I think what we've achieved in the establishment of these six priorities allows us to provide a framework for sustainable projects over time that we hope would actually become self-sustainable, that are not dependent on government forever.

An example like access to services in English is an issue for rural Quebeckers as much as it is for residents of the Montreal area. That access is in different ways, so by providing those priorities and inviting community organizations and members who promote and propose projects, if they're in the context of these six priorities, we feel that has sustainability over time.

We see local initiatives and local organizations that are member organizations proposing projects that could be funded privately, publicly, provincially, or federally, but they may have short-term advantages. We're suggesting, and the community has agreed with us at our conference, that they must be in the context of these six, so that art and entertainment or art and culture projects are not just for the sake of the promotion of art, but also must, in some way, promote access to services, community development, economic prosperity, etc.

Perhaps Sylvia might have a specific example or two of the experience over the last road map.

9:30 a.m.

Director General, Quebec Community Groups Network

Sylvia Martin-Laforge

I think if I just leave you with the example of health and social services, the work that has been done in the area of health is paramount to everyone in our community. Will it ever end? Will there ever be a need to disengage from that? Some of the consultations with the province would tell us that while they are supportive of access to English for our community, there needs to be leverage, so leverage is always important to the English-speaking community.

9:30 a.m.

Conservative

The Chair Michael Chong

I believe Ms. Bossé would like to add something.

9:30 a.m.

Suzanne Bossé Director General, Fédération des communautés francophones et acadienne du Canada

Thank you, Mr. Chair.

I would like to add that Mr. Gourde's question must also refer to true equality. In certain areas, I don't think we can say that francophone and Acadian communities have achieved equality. We're not there yet. More specifically, Mr. Godin mentioned immigration. The fact is, in the last budget, the Department of Citizenship and Immigration eliminated the financial support that allowed communities to go out and promote and recruit, which is certainly a major setback for us. In some areas, we have achieved various levels of development. At this time, we have certainly not reached the level of equality that would meet the government's priorities. We will certainly need continued support to move to the next level and truly reinforce all the successes of the last 10 or 20 years that allowed us to achieve the current Roadmap.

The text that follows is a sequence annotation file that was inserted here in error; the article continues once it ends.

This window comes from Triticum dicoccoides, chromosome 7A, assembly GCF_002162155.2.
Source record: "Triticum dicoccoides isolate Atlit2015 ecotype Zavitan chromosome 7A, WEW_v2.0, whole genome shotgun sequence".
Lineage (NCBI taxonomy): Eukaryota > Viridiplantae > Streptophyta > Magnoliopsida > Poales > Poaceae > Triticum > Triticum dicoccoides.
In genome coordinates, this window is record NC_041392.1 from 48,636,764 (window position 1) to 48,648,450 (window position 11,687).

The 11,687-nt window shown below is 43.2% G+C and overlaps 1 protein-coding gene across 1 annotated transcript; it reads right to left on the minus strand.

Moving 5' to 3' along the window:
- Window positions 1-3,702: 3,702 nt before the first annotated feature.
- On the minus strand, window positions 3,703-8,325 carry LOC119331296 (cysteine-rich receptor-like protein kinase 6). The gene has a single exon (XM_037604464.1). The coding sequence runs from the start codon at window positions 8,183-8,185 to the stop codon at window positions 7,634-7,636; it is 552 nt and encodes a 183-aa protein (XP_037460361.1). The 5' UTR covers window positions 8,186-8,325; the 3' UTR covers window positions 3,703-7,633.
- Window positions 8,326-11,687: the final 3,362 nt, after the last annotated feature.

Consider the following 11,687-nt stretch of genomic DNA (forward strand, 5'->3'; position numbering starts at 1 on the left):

9:35 a.m.

Conservative

Jacques Gourde Lotbinière—Chutes-de-la-Chaudière, QC

Would you like the broader consultation by the department to take place in your province and within your organizations, or in Ottawa? What is your vision of this consultation?

9:35 a.m.

President, Fédération des communautés francophones et acadienne du Canada

Marie-France Kenny

For us what counts the most is that there is a consultation. Whether it take place on Skype, through videoconferencing, in person in Ottawa, or through a tour of communities, does not matter to us. We are prepared to sit down with Heritage Canada and request that the consultation be done in an effective and efficient manner. We agree that there is no need to spend millions of dollars on this consultation. We would rather spend millions of dollars for the next Roadmap rather than on a consultation. There are several ways to consult and we are prepared to sit down with the department and discuss the least costly and the most effective ways of going about it.

9:35 a.m.

Conservative

Jacques Gourde Lotbinière—Chutes-de-la-Chaudière, QC

Thank you.

9:35 a.m.

Director General, Fédération des communautés francophones et acadienne du Canada

Suzanne Bossé

There are, among others, the 43 organizations of the Leaders Forum that Heritage Canada, who is responsible for coordinating the Roadmap, could meet with over one or two days. That is an inexpensive possibility. More and more departments are having online consultations, which allow people within communities to make presentations and send briefs.

9:35 a.m.

Conservative

The Chair Michael Chong

Okay. Merci.

Mr. Burke?